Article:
The Parents' Review
A Monthly Magazine of Home-Training and Culture
"Education is an atmosphere, a discipline, a life."
A Meditation for Parents
by The Rev. Canon Liddell
"That our sons may be as plants grown up in their youth; that our daughters may be as corner stones, polished after the similitude of a palace."--Ps. cxliv. 12.
A great part of the Bible, which we pray to read, mark and learn and inwardly digest, is written in poetry, by which we ordinarily mean literature composed in rhyme and rhythm. In Homer's "Iliad," "Paradise Lost," in "The Idylls of the King," there is rhythm though no rhyme.
Tupper and Walt Whitman have tried, but without much success, to break this rule of modern poetry. They have written lines without rhyme or rhythm, and shall we say without reason?
But the poetry of the Bible is of a different kind. It is instinct with life: it is full of imagination; it rings with music, and as no other poetry does, it carries its music with it into whatever language it is translated; yet it has neither rhyme nor rhythm. On what then does its charm depend? Take any Psalm of David, any lyrical passage of Isaiah, the Virgins' Hymn of Praise, or the song of Zacharias, and you will see that the charm of the poetry, nay, the poetry itself, lies in the repetition, the contrast, the likeness of ideas more than of sounds and syllables. Sometimes, not often, there is a play upon words. But very often there is a subtle interwoven harmony of thoughts, which only gradually dawn upon the mind and enlighten the heart. As a rule, one half of a verse echoes and explains the other half; and if in our cathedrals and "places where they sing," the half verses were chanted on each side of the choir as in the old Temple service, it would bring out much more clearly the meaning and intention of the Psalms. One half of the verse seldom conveys the whole truth: it is usually supplemented by the other half, as in the quotation at the head of this paper.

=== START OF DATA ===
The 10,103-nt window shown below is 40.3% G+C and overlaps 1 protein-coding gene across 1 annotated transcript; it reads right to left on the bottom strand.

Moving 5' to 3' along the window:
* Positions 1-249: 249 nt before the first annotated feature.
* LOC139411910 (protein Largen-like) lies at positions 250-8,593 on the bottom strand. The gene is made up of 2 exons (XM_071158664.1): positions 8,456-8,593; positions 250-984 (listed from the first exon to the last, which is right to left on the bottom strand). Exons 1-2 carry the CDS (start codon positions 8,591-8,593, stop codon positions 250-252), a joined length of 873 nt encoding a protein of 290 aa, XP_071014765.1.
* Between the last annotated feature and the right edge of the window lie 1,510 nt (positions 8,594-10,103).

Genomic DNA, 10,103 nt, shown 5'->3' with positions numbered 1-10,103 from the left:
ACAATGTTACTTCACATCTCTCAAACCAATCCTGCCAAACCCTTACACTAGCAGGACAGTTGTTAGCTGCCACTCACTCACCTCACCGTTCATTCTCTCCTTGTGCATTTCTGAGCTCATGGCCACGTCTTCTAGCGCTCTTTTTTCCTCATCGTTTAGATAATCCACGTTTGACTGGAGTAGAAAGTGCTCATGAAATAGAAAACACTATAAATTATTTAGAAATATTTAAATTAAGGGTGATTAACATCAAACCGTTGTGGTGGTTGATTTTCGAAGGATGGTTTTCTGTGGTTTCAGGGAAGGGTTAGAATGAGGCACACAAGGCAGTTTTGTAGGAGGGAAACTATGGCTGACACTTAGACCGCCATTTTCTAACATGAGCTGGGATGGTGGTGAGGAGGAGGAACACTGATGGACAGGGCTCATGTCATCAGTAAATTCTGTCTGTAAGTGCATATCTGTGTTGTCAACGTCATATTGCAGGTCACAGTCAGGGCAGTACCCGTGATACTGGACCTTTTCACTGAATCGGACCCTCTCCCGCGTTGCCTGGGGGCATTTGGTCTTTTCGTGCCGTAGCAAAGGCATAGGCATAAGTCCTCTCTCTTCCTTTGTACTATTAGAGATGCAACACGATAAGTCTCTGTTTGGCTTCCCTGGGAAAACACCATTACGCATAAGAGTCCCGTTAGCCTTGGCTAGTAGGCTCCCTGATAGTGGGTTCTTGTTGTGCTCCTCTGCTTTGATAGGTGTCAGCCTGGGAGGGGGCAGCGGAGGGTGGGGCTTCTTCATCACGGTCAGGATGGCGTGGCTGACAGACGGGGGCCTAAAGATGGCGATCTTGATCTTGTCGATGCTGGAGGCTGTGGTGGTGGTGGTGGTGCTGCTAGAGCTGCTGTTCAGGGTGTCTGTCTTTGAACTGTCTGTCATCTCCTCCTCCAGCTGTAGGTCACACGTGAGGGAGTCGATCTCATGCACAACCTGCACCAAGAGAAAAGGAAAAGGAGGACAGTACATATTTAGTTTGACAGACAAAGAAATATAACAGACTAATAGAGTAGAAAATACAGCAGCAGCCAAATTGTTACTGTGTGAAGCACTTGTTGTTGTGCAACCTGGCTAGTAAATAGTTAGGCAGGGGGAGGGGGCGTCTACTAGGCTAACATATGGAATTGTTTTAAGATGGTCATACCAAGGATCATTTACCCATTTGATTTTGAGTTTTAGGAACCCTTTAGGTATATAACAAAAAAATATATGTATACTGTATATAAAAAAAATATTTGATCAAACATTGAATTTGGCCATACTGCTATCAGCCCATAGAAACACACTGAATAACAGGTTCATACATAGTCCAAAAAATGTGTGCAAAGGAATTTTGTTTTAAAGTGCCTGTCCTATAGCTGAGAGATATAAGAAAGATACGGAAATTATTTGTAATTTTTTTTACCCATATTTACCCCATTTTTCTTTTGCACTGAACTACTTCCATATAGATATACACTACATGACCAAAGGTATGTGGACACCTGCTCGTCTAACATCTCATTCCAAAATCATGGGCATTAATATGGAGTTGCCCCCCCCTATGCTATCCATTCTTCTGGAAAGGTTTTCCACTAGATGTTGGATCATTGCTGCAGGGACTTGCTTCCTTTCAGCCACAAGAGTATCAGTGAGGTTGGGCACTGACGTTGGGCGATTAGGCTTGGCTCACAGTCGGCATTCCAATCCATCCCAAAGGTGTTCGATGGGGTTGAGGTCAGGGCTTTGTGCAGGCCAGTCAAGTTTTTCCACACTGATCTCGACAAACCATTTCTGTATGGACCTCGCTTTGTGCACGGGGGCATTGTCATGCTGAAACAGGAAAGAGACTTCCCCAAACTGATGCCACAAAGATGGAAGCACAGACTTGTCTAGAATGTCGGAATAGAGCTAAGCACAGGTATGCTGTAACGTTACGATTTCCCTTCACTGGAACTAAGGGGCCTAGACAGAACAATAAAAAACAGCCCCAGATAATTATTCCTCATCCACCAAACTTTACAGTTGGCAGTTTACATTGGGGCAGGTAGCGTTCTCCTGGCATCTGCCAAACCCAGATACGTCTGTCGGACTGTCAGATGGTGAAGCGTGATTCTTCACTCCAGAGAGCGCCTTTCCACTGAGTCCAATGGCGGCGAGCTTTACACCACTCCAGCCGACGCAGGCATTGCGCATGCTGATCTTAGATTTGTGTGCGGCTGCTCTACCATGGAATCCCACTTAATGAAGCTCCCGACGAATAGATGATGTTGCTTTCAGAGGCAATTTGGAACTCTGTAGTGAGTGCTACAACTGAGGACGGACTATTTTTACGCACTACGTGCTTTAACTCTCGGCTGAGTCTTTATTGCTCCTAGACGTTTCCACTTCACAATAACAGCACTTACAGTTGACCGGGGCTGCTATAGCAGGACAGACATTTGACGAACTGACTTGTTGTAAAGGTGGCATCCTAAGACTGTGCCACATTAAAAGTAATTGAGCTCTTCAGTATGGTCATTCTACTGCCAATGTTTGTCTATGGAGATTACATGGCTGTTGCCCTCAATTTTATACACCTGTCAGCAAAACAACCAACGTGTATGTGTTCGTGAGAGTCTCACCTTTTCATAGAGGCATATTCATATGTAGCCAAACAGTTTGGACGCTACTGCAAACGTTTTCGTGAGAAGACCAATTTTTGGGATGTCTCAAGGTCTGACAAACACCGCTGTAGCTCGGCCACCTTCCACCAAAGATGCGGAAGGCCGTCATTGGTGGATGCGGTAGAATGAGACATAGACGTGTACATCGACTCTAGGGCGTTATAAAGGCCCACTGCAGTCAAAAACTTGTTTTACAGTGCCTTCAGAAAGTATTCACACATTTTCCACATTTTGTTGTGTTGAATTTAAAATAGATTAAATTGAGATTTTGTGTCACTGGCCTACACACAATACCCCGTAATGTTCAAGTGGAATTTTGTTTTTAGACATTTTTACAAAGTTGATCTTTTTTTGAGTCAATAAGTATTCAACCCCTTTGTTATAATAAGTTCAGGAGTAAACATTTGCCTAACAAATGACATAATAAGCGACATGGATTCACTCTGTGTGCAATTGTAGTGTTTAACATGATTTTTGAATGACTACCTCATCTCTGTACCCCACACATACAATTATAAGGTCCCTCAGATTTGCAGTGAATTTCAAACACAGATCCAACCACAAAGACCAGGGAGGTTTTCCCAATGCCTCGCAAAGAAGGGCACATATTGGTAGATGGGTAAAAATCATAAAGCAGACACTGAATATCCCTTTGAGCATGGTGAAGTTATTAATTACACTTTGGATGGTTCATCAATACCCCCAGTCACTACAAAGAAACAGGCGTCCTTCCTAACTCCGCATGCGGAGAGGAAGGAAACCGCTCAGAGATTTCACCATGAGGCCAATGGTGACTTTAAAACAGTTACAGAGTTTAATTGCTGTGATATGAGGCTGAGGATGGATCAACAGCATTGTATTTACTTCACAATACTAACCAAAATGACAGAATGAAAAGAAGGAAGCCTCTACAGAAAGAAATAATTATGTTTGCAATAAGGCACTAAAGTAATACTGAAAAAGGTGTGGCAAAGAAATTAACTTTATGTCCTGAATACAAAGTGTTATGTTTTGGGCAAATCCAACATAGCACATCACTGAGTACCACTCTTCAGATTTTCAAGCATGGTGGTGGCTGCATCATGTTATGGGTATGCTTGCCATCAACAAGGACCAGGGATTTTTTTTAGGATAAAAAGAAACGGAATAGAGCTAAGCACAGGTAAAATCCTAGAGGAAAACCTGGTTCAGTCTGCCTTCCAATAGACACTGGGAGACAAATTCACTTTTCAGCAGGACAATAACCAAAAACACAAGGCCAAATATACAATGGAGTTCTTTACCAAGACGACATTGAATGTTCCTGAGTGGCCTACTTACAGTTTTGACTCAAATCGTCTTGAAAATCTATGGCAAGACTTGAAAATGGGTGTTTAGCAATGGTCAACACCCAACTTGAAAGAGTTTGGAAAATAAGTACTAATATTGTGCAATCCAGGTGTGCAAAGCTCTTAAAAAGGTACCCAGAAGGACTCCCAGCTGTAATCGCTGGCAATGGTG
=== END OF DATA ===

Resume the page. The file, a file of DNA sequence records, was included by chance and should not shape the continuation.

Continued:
There is a different image in each half of the verse, whether you take the beautiful Prayer-book version or the more accurate translation of the authorized and revised version. The ideal for the sons is that they are to grow up as young plants. The ideal for the daughters that they are to be as the polished corners of the temple, or as hewn stones prepared for a palace.
Now, from what we have already seen, the image of the plant does not belong exclusively to the boys, nor the image of the hewn stone exclusively to the girls. The fact is, that to have a correct ideal for the training of children we need both images. Let me ask you to examine them both, and, with the help of God, to learn something from them.
I. There is a great mystery in the growth of a plant. Where in the tiny seed which must die ere it lives, lies that mysterious principle of life by which it is enabled to reproduce the plant from which it grew? Modern science, with all its experience and experiments, cannot answer this question. It can weight and measure the atoms of the seed that dies, but not of the seed that lives, and we have to leave that side of the mystery, as of so many other mysteries, in the hands of God the Father Almighty, Maker of heaven and earth. But a mystery is a truth of which one side only is hidden from us. Though we cannot understand the plant itself, yet we can study the uses of it and the things which help or hinder its growth.